The Pursuit of a WMD-Free Zone in the Middle East: A New Approach

Tomisha Bino

In an article for Chatham HouseTomisha Bino argues that the stalemate over negotiations on a WMD-free zone damages not only relationships and trust between states in the region, but also the strength and credibility of the Nuclear Non-Proliferation Treaty. A new approach is needed.


  • At the 1995 Review Conference (RevCon), states parties to the Nuclear Non-Proliferation Treaty (NPT) decided to extend the time frame of the treaty indefinitely. This decision was made possible in part because Arab states were given assurances, through a resolution sponsored by the three depositary states of the NPT (Russia, the UK and the US), that those party to the NPT would pursue the goal of establishing a zone free of weapons of mass destruction (WMD) in the Middle East.
  • Over 20 years later that goal remains a distant possibility, despite several attempts by the signatories of the NPT to further the process. The most notable effort was the decision to hold a conference on the WMD-free zone (WMDFZ) in 2012, which has been postponed indefinitely.
  • There are clear differences in the desired outcomes of the states involved in the process, which view the WMDFZ proposal as a means to an end. However, the differing ends they seek are disparate enough to warrant considering a new approach.
  • Egypt wants to close the gap in WMD capabilities between the states in the Middle East, and has specifically highlighted Israel’s nuclear programme. At the same time, Israel sees the negotiations as an opportunity to engage directly with the Arab states and pave the way for the normalization of ties between them.
  • To progress beyond the current stalemate the states involved should create an additional forum, away from the NPT review process, to discuss the aim of establishing a WMDFZ and restore the original link between a WMDFZ and the Middle East peace process.


  • A parallel regional process: The fact that negotiations have taken place primarily under NPT auspices has limited their scope to the international arms control regime, although they were initially conceived as part and parcel of the Middle East peace process. This constraint has gradually eroded the connection between the WMDFZ and the peace process, and has contributed to the current deadlock.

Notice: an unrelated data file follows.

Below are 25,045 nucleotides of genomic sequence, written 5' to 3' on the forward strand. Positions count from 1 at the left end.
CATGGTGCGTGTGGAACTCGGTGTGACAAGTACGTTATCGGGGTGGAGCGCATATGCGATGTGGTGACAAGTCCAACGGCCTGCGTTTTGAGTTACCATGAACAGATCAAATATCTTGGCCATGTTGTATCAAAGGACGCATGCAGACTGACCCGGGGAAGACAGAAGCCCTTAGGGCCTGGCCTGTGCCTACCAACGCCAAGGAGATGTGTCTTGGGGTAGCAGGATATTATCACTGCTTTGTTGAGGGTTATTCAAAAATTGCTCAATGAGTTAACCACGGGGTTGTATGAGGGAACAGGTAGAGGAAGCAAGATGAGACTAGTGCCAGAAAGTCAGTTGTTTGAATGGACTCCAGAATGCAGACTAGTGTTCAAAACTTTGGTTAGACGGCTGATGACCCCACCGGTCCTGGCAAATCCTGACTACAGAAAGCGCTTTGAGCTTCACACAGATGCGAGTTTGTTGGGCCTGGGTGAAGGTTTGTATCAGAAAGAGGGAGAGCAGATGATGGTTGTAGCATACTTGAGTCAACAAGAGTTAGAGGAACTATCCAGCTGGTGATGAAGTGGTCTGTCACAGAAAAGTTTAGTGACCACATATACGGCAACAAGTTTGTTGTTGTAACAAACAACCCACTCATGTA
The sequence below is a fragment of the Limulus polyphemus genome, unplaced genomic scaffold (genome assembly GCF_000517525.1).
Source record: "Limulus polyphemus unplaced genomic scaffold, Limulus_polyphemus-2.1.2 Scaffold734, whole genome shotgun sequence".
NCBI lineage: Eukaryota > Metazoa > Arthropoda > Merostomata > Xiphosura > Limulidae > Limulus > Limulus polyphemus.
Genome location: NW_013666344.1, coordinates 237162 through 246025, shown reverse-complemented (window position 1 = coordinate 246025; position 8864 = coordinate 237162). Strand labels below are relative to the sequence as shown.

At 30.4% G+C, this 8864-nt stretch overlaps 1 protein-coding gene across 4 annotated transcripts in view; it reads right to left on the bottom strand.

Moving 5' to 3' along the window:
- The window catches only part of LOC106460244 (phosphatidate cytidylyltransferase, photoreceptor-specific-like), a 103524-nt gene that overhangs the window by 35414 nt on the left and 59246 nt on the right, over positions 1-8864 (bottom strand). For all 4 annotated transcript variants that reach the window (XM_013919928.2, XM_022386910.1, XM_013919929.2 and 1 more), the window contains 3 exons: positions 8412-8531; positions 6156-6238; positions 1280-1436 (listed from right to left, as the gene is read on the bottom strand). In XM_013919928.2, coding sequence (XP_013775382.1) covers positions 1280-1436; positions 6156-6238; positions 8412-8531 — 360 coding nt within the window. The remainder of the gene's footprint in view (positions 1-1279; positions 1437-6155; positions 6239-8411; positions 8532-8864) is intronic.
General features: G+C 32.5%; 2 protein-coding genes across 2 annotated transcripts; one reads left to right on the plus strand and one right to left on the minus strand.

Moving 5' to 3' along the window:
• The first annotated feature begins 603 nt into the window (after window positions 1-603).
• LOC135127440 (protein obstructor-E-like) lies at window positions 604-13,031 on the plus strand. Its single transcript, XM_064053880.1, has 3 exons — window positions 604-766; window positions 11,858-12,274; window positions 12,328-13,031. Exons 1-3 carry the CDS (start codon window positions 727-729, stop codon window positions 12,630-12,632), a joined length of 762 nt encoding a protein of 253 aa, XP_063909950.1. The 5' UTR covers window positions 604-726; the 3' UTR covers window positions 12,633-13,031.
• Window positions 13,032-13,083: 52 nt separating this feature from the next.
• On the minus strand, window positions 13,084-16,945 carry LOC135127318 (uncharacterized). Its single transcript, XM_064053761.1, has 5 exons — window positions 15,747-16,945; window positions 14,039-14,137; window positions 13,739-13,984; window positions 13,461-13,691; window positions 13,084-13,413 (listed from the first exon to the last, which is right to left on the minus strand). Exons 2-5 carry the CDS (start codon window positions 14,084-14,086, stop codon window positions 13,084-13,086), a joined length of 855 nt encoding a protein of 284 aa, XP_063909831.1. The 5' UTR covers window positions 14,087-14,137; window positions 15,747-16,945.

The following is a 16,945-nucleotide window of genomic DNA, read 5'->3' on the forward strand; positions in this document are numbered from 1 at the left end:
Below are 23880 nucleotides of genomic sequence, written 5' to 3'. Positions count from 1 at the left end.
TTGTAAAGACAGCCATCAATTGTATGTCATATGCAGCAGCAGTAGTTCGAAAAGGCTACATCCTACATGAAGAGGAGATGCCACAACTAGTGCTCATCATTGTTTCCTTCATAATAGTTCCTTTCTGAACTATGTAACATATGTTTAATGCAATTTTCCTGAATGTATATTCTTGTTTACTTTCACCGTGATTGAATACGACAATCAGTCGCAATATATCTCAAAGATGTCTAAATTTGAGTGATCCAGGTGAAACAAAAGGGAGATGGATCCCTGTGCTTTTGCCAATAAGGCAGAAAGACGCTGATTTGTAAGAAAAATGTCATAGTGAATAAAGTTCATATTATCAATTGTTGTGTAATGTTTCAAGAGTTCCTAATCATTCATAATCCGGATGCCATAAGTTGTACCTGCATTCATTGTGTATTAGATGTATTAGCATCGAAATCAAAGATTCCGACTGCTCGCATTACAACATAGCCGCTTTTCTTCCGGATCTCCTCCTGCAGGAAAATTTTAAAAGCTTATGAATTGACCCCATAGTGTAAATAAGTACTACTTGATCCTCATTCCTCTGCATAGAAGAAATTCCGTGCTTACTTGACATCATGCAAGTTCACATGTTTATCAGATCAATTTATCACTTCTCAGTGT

• The stalemate damages not only relationships and trust between states in the region, but also the strength and credibility of the NPT. Inability to make progress on the Middle East WMDFZ means that other issues, such as disarmament, are held back owing to the inability to reach consensus at NPT RevCons.
  • The Arab states, under the leadership of Egypt, have been the initiators of the Middle East WMDFZ process within the NPT and progress on that is unlikely to change unless they initiate a regional process that would include Israel – and this would also help ease the pressure to achieve specific successful outcomes from the NPT RevCons. The states involved could consider creating a complementary regional forum without undermining the NPT, to work towards the creation of a WMDFZ. This parallel process would be possible only with the direct involvement of the Arab states and Iran. The former have long viewed the UN resolution on the WMDFZ in the Middle East as the fourth pillar of the NPT and hence they can only consider a process initiated or accepted by them as legitimate.
  • In practical terms, the Arab states could put forward a proposal at the 2020 RevCon stipulating that the deliberations on the WMDFZ resolution of 1995 within the NPT RevCons should be suspended while the parallel, regional process is under way, and should only be addressed in NPT meetings (PrepComs and RevCons) in the form of reports from the parallel regional process.
  • More transparency from all those involved: For any meaningful progress to materialize, and to foster trust, the states involved must be more transparent with regard to their WMD dual-use capabilities, as well as their desired outcomes from the WMDFZ process. Negotiations on the latter have been held back by the inability to address states’ nuclear, chemical and biological capabilities openly.
  • Renewed investment in the Middle East peace process: At the heart of the delays on establishing the WMDFZ is the absence of direct and official talks between the Arab states and Israel. The main hurdle to this is the abandoned Middle East peace process. The international community, Arab states and Israel all stand to benefit from the revival and success of this process and thus must engage more actively to achieve this end.
  • Keeping up diplomatic momentum despite competing priorities: The numerous conflicts in the region make it difficult to focus diplomatic capacities and create the essential political will to push the process forward. Many states in the region are involved in at least one conflict. Greater stabilization efforts are needed to create an environment that is more appropriate for serious negotiation. The current political environment, in which several crises and their causes are interwoven, means it is no longer possible for states to expect that their foreign policy mode of operation, in which they address issues separately and consecutively, is effective or sustainable.

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